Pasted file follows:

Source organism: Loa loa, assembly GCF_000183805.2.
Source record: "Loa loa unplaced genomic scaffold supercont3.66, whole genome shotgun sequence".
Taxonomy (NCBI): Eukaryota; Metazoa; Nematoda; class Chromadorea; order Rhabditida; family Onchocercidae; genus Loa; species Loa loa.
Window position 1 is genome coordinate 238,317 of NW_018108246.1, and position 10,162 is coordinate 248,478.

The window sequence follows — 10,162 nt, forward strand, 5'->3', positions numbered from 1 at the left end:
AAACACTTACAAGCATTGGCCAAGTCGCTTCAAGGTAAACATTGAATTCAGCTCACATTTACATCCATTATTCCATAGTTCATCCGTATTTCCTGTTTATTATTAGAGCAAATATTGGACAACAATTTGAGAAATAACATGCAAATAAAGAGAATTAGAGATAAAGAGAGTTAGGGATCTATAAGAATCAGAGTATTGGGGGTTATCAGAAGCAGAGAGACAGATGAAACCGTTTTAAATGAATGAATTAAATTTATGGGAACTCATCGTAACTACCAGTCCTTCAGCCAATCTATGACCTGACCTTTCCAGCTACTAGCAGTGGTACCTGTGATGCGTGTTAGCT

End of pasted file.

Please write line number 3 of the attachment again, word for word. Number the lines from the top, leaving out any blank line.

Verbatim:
Taxonomy (NCBI): Eukaryota; Metazoa; Nematoda; class Chromadorea; order Rhabditida; family Onchocercidae; genus Loa; species Loa loa.